Who Is In Charge

School finance bill set to launch

The 2012-13 school finance bill will be focused on shoring up state aid to school districts, according to its sponsor, with a modest amount of spending for special programs.

Legislature 2012 logoImproved state revenues have made it possible for the Joint Budget Committee to set aside $57 million that’s intended for maintaining average per-pupil spending in 2012-13 at the same level as this year, a little under $6,500.

In years before the state budget squeeze, the annual school finance bill often was used to fund various specialized education programs as well as to set the overall level of school funding. Four years of budget cuts have not only dried up funding for those programs but also forced cuts in operational funding for school districts.

Given that improving revenues make it possible to avoid K-12 cuts, Rep. Tom Massey said Wednesday the school finance act will focus on accomplishing that. The bill could be introduced as early as Thursday.

Massey is a prime sponsor of the finance bill and chair of the House Education Committee. He said he’s proposing two significant “extras” in the finance act, $1.3 million to fund the Department of Education’s regional services program and an extra $1 million for charter school facilities costs.

The regional services program, created a few years ago but not funded, is intended to pay for CDE to provide small districts and boards of cooperative education services with expertise and consulting for work they’re unable to do on their own.

For charter schools, current law provides $5 million a year, distributed on a per-pupil basis, that charters can use for building needs. Massey’s proposal would add $1 million to that amount.

Sen. Keith King, R-Colorado Springs, said Wednesday that the bill also will include $300,000 to pay for giving every student skills tests such as the Accuplacer once during high school.

Massey hopes – and thinks – other lawmakers will resist the temptation to dip too much into the $57 million for special programs.

“Everyone understands the realities” of the budget situation and the need to maintain K-12 spending levels, he said.

Massey and other House Ed members met Wednesday morning with CDE staff and two JBC members for a briefing on the budget situation and its effect on K-12.

“I just want you to know we’re in a very tentative position financially,” said JBC chair Rep. Cheri Gerou, R-Evergreen, subtly urging lawmakers to avoid the temptation to “go shopping” in the school finance act.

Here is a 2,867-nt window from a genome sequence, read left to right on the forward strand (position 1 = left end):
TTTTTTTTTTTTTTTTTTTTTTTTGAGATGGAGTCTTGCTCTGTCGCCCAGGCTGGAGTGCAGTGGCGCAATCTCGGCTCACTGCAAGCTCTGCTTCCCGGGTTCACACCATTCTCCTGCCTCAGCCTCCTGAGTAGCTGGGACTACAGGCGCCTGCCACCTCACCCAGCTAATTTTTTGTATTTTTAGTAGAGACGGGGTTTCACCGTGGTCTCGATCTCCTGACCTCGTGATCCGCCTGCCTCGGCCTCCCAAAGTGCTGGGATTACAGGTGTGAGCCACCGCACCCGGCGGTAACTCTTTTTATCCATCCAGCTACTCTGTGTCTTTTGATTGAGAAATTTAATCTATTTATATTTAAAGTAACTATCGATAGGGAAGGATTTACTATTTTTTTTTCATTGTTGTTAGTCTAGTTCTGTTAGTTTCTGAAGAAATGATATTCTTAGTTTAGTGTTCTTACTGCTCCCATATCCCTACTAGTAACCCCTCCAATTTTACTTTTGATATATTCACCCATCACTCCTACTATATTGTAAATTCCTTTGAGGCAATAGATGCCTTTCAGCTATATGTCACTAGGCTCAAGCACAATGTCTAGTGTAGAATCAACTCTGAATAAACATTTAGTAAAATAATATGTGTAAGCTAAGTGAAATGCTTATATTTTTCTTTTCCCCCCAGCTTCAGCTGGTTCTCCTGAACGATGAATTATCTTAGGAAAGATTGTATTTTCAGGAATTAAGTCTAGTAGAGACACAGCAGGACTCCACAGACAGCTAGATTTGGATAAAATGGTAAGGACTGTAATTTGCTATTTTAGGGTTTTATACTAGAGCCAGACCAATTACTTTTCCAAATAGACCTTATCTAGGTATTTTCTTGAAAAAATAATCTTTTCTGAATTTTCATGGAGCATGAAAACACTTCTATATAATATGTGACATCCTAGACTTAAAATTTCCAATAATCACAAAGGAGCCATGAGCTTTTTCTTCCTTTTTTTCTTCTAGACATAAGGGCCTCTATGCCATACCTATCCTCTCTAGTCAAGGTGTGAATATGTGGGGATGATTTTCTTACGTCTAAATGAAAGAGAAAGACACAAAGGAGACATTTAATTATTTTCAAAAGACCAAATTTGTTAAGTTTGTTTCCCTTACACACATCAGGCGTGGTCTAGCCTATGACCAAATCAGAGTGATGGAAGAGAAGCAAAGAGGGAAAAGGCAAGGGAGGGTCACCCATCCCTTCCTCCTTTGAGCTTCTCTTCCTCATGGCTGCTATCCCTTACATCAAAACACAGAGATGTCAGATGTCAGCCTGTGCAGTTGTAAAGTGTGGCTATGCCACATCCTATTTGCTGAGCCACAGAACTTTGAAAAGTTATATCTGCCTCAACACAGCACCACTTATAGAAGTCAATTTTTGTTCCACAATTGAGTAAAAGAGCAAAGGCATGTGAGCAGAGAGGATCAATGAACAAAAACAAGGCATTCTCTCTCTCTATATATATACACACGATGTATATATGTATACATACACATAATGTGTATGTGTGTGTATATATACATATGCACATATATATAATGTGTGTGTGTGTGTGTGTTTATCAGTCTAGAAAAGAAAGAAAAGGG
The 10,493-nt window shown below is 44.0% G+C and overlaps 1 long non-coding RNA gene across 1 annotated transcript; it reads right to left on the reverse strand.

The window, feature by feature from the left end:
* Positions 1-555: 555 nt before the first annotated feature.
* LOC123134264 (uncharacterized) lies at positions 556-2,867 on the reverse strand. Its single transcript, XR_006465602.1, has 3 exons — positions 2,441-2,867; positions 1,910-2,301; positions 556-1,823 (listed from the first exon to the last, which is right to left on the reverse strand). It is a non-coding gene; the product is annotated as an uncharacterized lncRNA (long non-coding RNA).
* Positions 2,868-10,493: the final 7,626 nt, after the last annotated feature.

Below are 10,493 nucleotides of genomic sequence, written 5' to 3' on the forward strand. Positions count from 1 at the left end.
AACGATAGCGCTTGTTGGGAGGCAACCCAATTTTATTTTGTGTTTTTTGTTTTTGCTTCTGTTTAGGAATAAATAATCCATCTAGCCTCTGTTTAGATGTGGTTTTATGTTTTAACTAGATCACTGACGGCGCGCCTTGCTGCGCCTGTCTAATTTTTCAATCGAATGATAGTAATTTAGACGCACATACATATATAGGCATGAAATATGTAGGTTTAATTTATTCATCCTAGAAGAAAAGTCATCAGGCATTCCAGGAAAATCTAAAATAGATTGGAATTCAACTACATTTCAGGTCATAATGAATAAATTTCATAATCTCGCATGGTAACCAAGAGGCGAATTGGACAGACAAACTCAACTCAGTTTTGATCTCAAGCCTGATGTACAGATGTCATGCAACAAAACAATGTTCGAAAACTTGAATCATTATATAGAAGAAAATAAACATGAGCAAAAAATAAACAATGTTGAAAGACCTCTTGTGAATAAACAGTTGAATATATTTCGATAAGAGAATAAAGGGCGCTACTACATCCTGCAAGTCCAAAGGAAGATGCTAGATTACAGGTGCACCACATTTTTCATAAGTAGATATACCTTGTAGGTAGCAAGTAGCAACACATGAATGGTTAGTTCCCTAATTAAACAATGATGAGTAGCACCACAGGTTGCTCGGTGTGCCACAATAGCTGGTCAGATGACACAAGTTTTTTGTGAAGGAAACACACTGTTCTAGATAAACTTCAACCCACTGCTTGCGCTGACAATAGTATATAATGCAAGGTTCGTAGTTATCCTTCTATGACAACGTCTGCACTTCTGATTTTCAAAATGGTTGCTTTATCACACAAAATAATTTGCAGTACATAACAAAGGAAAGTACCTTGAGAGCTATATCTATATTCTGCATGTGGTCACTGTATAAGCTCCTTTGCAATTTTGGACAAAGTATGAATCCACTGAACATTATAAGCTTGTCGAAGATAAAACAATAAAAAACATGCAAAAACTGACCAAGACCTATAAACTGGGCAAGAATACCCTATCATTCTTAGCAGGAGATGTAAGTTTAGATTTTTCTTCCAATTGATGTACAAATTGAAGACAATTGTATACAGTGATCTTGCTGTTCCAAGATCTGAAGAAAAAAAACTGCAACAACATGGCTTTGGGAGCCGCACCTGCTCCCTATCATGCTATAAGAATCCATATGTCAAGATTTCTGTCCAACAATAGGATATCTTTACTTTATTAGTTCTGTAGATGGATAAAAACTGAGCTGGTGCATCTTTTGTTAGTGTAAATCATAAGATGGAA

Budget hightlights

Leeanne Emm, CDE school finance director, walked the meeting through the expected school finance situation for 2012-13. Based on her analysis, here’s what things look like:

$5.29 billion in total program funding would be available to schools, compared to the current $5.23 million.

  • Average per pupil funding would be $6,474.24, compared to this year’s $6,404.49 without the additional $57 million. (Actual per-pupil funding varies widely by district.) The amount would still be below the $7,076 per-pupil average in 2009-10, a figure approved in the last legislative session before the recession hit.
  • Base funding per student would be $5,843.26 up from $5,634.77 this year. Base funding is the minimum amount guaranteed under Amendment 23 to every school district and is driven by inflation, calculated at 3.7 percent for next year.
  • Next year’s statewide enrollment is estimated at 817,185, an increase of 9,027, or 1.1 percent.

While the latest budget news is a welcome change for education, next year’s funding will be considerably less than what it would be under the original method of applying Amendment 23, the 2000 constitutional change that set a funding formula for K-12.

Prior to 2009, the legislature multiplied both base funding and other parts of school support by inflation to come up with total program funding for the following school year. (Amendment 23 originally required addition of another 1 percent, but that provision has expired.)

Because of declining state revenues, in 2009 the legislature created a “negative factor” that allowed it to cut annual school spending enough to balance the budget without gutting other state programs. K-12 spending accounts for more than 40 percent of spending from the state’s general fund.

The expected negative factor for 2012-13 is estimated at $1 billion, meaning that total program funding for schools would be $6.3 billion next year if Amendment 2 were being used as it was prior to the recession.

See Emm’s slide presentation to the committee here.

The main 2012-13 state budget bill, House Bill 12-1335, was introduced in the House Wednesday. That measure sets the base level of school funding as required by Amendment 23. The “long bill” proposes state funding of about $512 million for state colleges and universities, plus another $100 million for financial aid.

The House isn’t expected to finish work on the budget bill until the middle of next week. Then the Senate has to consider the bill.